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Very present in period fiction to evoke female oppression or easy eroticism, the use of underwear on set is increasingly decried. The latest example is the “Chronicle of the Bridgertons” series in London in 1813.
The opening scene of the Chronicle of the Bridgertons, romantic drama broadcast by Netflix, is a classic of the genre: a few wide shots of London in 1813, followed by close-ups of the face of young Prudence Featherington who winces in pain as a maid forcefully tightens the lacing of her corset. “Stronger”, her mother insists. “Will she be able to breathe?” his sister worries. Apparently not: a few minutes later, Prudence lacks air and faints at the feet of Queen Charlotte to whom she was to be presented.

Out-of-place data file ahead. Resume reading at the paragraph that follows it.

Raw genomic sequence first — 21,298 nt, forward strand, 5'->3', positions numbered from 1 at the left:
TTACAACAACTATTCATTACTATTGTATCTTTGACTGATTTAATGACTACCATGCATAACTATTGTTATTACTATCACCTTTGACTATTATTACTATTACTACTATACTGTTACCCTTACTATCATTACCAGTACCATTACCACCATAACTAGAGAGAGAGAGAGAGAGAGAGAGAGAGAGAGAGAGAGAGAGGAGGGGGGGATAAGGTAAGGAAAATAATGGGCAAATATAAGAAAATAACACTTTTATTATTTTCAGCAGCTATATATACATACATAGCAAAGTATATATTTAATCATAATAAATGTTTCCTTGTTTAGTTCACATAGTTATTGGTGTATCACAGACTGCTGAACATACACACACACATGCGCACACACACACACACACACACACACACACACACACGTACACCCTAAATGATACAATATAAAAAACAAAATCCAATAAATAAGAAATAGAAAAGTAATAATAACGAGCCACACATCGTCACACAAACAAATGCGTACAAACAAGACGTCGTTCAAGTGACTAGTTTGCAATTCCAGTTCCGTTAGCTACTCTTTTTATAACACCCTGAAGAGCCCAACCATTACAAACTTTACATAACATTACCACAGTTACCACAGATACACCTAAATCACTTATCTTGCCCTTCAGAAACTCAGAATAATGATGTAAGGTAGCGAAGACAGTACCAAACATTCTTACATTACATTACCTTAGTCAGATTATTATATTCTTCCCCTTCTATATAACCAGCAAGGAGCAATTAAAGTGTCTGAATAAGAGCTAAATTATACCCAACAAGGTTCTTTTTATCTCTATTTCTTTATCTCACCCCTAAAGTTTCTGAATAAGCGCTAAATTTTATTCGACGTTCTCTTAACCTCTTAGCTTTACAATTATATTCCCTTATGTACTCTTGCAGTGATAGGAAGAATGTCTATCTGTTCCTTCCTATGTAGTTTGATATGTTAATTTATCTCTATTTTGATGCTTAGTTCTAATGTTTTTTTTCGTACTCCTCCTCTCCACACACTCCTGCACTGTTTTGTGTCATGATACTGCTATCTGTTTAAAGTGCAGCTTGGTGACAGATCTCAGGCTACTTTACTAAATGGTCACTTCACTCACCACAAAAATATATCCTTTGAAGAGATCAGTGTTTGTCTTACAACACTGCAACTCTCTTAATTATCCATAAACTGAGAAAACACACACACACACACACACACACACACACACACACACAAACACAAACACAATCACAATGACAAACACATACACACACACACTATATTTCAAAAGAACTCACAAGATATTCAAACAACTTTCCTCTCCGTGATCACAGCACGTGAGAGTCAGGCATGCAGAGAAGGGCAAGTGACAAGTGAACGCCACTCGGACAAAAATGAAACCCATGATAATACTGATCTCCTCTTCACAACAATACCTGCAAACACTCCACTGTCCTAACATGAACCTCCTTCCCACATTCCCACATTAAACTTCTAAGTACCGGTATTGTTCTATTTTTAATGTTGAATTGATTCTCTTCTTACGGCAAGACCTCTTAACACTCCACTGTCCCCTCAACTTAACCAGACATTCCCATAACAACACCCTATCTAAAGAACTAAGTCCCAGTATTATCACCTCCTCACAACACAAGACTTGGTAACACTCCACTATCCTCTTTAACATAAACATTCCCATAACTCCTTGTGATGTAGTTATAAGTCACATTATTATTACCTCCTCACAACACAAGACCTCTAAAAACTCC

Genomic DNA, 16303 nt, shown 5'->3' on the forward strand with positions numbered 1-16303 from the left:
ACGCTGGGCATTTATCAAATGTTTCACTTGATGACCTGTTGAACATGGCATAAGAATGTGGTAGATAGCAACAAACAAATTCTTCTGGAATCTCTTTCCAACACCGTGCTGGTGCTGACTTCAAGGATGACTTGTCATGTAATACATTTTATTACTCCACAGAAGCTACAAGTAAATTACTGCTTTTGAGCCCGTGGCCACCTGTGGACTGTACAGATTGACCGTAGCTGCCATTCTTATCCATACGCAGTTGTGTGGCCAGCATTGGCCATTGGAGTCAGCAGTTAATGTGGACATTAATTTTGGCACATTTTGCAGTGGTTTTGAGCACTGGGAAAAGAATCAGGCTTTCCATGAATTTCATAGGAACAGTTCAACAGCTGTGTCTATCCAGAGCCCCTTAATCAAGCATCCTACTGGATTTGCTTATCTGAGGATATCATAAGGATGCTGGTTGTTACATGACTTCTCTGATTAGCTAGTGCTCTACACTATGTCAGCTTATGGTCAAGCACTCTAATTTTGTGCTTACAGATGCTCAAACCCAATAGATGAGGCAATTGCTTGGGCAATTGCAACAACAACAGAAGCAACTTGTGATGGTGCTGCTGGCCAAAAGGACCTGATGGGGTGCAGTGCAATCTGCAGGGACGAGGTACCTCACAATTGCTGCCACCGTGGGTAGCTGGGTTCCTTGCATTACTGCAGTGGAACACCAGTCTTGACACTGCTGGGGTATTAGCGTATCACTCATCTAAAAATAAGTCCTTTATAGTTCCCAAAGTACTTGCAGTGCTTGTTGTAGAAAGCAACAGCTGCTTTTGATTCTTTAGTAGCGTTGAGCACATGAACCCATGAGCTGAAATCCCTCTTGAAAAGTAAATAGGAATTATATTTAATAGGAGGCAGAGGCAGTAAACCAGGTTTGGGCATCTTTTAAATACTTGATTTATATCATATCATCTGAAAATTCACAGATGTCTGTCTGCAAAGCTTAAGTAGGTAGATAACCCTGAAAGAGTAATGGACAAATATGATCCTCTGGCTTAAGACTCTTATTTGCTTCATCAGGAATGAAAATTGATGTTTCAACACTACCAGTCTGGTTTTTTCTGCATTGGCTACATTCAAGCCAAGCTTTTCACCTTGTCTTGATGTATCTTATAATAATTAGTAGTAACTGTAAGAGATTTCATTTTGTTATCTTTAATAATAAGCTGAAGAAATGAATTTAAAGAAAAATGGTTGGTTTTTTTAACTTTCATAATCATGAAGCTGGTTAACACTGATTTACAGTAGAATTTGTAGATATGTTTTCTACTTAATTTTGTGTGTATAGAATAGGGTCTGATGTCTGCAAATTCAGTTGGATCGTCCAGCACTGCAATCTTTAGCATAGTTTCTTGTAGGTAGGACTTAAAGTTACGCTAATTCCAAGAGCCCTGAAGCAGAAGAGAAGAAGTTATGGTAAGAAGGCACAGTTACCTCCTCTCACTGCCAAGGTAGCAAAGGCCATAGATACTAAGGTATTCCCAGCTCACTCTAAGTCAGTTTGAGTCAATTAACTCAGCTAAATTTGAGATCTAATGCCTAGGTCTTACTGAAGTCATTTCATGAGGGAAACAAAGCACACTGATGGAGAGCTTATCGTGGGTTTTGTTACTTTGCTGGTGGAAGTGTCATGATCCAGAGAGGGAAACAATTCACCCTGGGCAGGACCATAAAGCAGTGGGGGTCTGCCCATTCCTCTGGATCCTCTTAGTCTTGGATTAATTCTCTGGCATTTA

The problem ? The series is supposed to take place during the Regency period. However, at that time, the dresses were empire waist, loose and tightened under the chest, erasing the waist, and the underwear was not very restrictive. No need to wear a tight corset underneath. The Bridgerton Chronicle assumes its fictional side and does not claim historical accuracy, in particular by depicting a racially mixed society or by integrating Madonna songs into the playlist. This anachronistic corset is therefore there to fulfill a very specific purpose: to explain in a few seconds the status of women at the time.
“Chest and Hips”
“There are no costume movies without a corset-tightening scene,” explains Julie Taddeo, historian specializing in the United Kingdom at the University of Maryland and author of Rape in Period Drama Television (“Rape in the historical series”). “This